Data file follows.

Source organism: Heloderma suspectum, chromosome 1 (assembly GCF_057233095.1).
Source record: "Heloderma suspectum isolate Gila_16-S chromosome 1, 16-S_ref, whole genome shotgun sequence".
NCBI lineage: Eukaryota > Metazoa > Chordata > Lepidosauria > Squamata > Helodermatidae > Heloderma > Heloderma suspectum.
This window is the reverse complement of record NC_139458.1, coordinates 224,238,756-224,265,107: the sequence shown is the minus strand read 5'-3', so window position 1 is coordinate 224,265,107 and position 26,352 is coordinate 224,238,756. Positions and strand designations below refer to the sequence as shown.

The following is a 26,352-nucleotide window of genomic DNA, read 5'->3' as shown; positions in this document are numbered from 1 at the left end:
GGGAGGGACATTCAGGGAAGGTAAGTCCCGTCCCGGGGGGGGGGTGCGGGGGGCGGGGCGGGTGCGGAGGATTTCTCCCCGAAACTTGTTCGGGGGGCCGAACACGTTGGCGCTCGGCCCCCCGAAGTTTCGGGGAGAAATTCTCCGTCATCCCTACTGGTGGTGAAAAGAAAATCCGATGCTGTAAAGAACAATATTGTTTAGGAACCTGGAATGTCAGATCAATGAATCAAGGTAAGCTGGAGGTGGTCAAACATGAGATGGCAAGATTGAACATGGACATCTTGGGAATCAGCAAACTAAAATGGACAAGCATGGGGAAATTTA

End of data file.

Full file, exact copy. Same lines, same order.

Source organism: Heloderma suspectum, chromosome 1 (assembly GCF_057233095.1).
Source record: "Heloderma suspectum isolate Gila_16-S chromosome 1, 16-S_ref, whole genome shotgun sequence".
NCBI lineage: Eukaryota > Metazoa > Chordata > Lepidosauria > Squamata > Helodermatidae > Heloderma > Heloderma suspectum.
This window is the reverse complement of record NC_139458.1, coordinates 224,238,756-224,265,107: the sequence shown is the minus strand read 5'-3', so window position 1 is coordinate 224,265,107 and position 26,352 is coordinate 224,238,756. Positions and strand designations below refer to the sequence as shown.

The following is a 26,352-nucleotide window of genomic DNA, read 5'->3' as shown; positions in this document are numbered from 1 at the left end:
GGGAGGGACATTCAGGGAAGGTAAGTCCCGTCCCGGGGGGGGGGTGCGGGGGGCGGGGCGGGTGCGGAGGATTTCTCCCCGAAACTTGTTCGGGGGGCCGAACACGTTGGCGCTCGGCCCCCCGAAGTTTCGGGGAGAAATTCTCCGTCATCCCTACTGGTGGTGAAAAGAAAATCCGATGCTGTAAAGAACAATATTGTTTAGGAACCTGGAATGTCAGATCAATGAATCAAGGTAAGCTGGAGGTGGTCAAACATGAGATGGCAAGATTGAACATGGACATCTTGGGAATCAGCAAACTAAAATGGACAAGCATGGGGAAATTTA